3.11.2010

Sailing into a New Harbor

A few years ago, I delivered an address to an august audience of children’s book colleagues. I titled the talk “Sailing Away From the Safe Harbor” for the reason that over the past few years, I have been learning how to sail, and in the course of learning the techniques and vocabulary of sailing, I have discovered not only a great deal about myself, but I have come to realize that so much of the basic techniques of sailing can be likened to techniques we bring to our methods of writing, illustrating, editing, teaching, publishing and, indeed, reading stories.

Why does one sail? To explore, to journey, to see new places, to have fun, to relax, to allay fears in some instances. Some sailors say they feel most themselves on a boat, on the water. There is no hiding of the truth when one realizes we do not have dominion over the world, but that we are at the mercy of things that are basic and very much more than ourselves—the wind, the water, the weather. And if we don’t adjust our sails, change course, become one with the wind, our sails will luff, we will stop in irons, we will lose our compass bearings, we will lose sight of the horizon. We will be in trouble and our exploration will cease.

And why does one write, read and share stories? To explore, to journey, to see new places, to have fun, to relax, to allay fears in some instances. We seek to find ourselves in stories—and so often, we can and do. And we seek the truth in stories—we use story (or myth or song or poem) to tell our own stories and to assure ourselves we’re not alone. By reading and sharing stories with one another, we find a safe place in which to adjust ourselves, change course, become one with things that are at once basic and very much more than ourselves—the imagination, the light, a community. If we don’t experience story in some way, we will be in trouble; our exploration will cease. In fact, I think we will cease if we don’t explore our world and ourselves through stories.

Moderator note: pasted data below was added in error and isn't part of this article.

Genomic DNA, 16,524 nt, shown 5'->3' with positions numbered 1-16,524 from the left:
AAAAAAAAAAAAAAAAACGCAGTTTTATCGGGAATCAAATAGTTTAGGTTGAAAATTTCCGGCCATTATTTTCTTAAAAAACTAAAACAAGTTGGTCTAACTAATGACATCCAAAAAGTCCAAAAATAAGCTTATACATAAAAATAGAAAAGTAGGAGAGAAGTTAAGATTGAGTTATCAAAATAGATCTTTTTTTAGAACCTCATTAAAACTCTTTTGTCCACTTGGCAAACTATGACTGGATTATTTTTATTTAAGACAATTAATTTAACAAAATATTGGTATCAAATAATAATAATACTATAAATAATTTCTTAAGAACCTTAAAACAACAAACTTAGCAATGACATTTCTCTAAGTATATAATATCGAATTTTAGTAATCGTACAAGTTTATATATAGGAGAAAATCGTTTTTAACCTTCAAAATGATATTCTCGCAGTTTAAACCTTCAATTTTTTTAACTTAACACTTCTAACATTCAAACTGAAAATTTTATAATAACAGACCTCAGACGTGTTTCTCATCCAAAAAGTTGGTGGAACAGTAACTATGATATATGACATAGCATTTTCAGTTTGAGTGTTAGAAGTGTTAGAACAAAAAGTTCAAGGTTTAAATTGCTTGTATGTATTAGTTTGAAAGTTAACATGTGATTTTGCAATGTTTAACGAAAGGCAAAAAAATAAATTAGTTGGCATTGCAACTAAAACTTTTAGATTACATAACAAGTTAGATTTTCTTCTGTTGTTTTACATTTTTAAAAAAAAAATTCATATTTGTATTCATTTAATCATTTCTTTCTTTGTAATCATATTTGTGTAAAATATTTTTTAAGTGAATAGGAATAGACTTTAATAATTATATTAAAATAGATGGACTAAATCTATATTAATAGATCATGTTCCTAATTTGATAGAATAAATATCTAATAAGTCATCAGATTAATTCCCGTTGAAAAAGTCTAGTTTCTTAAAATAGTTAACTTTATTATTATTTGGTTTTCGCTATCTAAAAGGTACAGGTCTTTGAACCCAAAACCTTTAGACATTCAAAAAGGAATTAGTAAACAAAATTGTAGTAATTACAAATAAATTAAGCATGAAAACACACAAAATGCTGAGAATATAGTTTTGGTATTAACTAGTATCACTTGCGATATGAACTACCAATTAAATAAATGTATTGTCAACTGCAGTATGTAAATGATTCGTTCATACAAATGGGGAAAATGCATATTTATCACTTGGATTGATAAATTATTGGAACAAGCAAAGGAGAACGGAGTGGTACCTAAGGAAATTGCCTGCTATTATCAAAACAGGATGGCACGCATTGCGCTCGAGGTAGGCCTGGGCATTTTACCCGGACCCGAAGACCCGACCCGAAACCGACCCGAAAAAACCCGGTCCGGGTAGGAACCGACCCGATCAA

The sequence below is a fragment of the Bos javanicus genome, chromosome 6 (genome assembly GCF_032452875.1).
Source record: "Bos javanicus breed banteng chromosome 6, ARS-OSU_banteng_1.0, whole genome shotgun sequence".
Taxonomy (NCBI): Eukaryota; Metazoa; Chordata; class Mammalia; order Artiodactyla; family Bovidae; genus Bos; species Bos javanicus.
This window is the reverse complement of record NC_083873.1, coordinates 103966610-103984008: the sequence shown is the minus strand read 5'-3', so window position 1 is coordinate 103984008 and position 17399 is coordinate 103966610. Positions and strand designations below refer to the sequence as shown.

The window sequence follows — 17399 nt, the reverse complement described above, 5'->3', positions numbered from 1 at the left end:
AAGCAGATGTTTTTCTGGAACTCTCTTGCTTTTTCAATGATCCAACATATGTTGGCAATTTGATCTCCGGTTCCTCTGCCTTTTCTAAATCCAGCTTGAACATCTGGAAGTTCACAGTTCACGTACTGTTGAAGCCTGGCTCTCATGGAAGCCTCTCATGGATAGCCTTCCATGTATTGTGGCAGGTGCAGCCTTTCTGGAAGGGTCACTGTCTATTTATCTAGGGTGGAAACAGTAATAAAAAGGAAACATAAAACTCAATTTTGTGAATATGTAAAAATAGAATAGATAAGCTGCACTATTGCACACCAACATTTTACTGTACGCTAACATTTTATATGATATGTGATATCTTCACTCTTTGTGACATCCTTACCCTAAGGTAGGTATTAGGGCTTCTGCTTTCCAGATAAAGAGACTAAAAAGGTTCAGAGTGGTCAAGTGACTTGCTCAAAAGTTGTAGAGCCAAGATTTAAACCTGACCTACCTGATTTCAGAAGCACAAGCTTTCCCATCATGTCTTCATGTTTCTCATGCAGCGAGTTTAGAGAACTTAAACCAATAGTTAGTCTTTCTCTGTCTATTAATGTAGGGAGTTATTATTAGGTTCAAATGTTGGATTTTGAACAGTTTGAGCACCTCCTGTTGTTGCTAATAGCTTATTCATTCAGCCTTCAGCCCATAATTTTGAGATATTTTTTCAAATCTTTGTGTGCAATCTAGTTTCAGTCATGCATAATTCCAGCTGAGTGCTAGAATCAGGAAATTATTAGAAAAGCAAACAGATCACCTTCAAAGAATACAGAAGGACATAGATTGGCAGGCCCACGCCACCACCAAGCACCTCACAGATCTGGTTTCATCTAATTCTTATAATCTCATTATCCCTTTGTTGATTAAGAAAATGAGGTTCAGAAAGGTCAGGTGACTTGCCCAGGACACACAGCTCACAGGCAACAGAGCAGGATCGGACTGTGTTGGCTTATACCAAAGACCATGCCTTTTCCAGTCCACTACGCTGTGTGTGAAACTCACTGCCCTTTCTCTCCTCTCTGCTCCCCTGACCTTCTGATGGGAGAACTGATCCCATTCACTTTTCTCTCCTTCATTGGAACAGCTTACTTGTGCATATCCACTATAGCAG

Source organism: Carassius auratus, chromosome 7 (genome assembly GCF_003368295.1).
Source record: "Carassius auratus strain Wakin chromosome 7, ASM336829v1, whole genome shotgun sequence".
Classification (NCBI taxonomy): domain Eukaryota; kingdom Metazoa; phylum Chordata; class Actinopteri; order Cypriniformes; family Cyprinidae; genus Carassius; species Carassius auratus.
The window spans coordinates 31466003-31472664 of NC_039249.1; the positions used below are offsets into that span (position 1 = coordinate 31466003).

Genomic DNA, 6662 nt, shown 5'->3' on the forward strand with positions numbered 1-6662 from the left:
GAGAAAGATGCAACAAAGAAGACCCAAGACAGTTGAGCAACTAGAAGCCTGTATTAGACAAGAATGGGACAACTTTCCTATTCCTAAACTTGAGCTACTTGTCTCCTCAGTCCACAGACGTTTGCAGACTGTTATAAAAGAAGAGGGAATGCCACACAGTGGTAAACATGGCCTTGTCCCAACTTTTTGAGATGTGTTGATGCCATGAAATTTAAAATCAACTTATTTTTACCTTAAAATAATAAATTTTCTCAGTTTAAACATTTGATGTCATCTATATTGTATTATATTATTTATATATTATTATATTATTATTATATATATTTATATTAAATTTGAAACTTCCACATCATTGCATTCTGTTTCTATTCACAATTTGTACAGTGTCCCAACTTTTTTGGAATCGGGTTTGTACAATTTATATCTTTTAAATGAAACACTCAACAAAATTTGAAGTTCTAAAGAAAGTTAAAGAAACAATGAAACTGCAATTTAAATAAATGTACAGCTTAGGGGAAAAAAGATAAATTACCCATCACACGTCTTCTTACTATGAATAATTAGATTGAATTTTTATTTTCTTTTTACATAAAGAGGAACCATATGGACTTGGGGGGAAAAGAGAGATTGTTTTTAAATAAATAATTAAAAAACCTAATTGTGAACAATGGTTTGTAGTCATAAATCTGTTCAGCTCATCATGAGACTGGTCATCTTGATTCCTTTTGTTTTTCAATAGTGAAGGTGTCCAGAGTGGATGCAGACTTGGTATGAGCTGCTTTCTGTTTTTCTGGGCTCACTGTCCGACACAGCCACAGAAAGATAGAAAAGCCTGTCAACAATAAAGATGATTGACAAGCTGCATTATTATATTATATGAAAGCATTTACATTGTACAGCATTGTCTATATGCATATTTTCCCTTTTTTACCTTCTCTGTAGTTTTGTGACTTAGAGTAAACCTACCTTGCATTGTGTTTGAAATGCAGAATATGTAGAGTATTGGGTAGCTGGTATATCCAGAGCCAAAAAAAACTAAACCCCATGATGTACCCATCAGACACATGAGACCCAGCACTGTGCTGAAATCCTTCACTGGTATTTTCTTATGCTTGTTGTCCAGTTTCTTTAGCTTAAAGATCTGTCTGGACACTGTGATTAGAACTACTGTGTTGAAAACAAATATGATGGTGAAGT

And so it is as we live our lives and live our stories—forging our relationships, raising our families, doing our work, growing up and growing older, loving and losing—that we are as vessels on an ebbing and flowing tide. The earth’s very survival relies on the wax and wane of the moon, the ebb and flow of the oceans; so too does our own self-evolution rely on our embracing the inevitability of change, our willingness to balance the comfort of the familiar with the surprise of the new, and our staying open to the messages we may not at first understand, but which, somehow, usually fit perfectly into a space in ourselves we didn’t even know we had.

The past ten months since my layoff from a job at which I worked for 19 years and which I had come to let define me, have been, by turns, turbulent, thrilling, rocky, steady, cacophonous, and still. In one moment, you can be comfortably close to a familiar shore and in the next, you are flung out to sea, forced to question whether that shore had indeed been one of safety at all, forced to question your own expertise, forced to question who you really are. And then, there comes a moment when you realize that you’re still who you always were, you haven’t lost what you know and what you believe; you’ve just been blown onto a new course. And in whatever ways we decide to handle ourselves finding a new harbor, that’s how we become better navigators than we’ve ever been before. From that moment on, how we conduct ourselves moving towards – and away from – new harbors for the rest of our lives confirms who we really are.

drydenbks boat
by katherine tillotson